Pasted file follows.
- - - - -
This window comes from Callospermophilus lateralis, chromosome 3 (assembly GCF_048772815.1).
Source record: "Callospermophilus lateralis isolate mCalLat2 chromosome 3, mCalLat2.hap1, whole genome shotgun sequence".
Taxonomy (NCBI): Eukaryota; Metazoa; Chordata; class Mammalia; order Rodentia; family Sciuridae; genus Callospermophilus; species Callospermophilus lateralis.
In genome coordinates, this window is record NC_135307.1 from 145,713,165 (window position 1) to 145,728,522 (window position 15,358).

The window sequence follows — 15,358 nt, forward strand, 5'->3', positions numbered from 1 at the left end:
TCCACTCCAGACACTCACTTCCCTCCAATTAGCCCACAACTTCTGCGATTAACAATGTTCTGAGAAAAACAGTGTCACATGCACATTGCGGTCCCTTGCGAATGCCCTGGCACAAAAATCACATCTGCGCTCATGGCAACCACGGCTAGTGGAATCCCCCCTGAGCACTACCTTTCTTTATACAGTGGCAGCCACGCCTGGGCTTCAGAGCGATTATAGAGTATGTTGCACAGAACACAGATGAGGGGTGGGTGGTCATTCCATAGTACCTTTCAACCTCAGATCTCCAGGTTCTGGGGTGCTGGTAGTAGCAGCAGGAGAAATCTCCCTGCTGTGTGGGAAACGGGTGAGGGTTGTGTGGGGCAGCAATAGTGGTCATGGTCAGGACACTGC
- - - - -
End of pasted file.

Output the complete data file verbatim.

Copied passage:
This window comes from Callospermophilus lateralis, chromosome 3 (assembly GCF_048772815.1).
Source record: "Callospermophilus lateralis isolate mCalLat2 chromosome 3, mCalLat2.hap1, whole genome shotgun sequence".
Taxonomy (NCBI): Eukaryota; Metazoa; Chordata; class Mammalia; order Rodentia; family Sciuridae; genus Callospermophilus; species Callospermophilus lateralis.
In genome coordinates, this window is record NC_135307.1 from 145,713,165 (window position 1) to 145,728,522 (window position 15,358).

The window sequence follows — 15,358 nt, forward strand, 5'->3', positions numbered from 1 at the left end:
TCCACTCCAGACACTCACTTCCCTCCAATTAGCCCACAACTTCTGCGATTAACAATGTTCTGAGAAAAACAGTGTCACATGCACATTGCGGTCCCTTGCGAATGCCCTGGCACAAAAATCACATCTGCGCTCATGGCAACCACGGCTAGTGGAATCCCCCCTGAGCACTACCTTTCTTTATACAGTGGCAGCCACGCCTGGGCTTCAGAGCGATTATAGAGTATGTTGCACAGAACACAGATGAGGGGTGGGTGGTCATTCCATAGTACCTTTCAACCTCAGATCTCCAGGTTCTGGGGTGCTGGTAGTAGCAGCAGGAGAAATCTCCCTGCTGTGTGGGAAACGGGTGAGGGTTGTGTGGGGCAGCAATAGTGGTCATGGTCAGGACACTGC